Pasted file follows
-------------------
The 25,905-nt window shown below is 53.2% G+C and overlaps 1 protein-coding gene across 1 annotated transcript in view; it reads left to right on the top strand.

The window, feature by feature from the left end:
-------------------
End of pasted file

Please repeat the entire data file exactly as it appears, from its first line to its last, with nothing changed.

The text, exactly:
The 25,905-nt window shown below is 53.2% G+C and overlaps 1 protein-coding gene across 1 annotated transcript in view; it reads left to right on the top strand.

The window, feature by feature from the left end: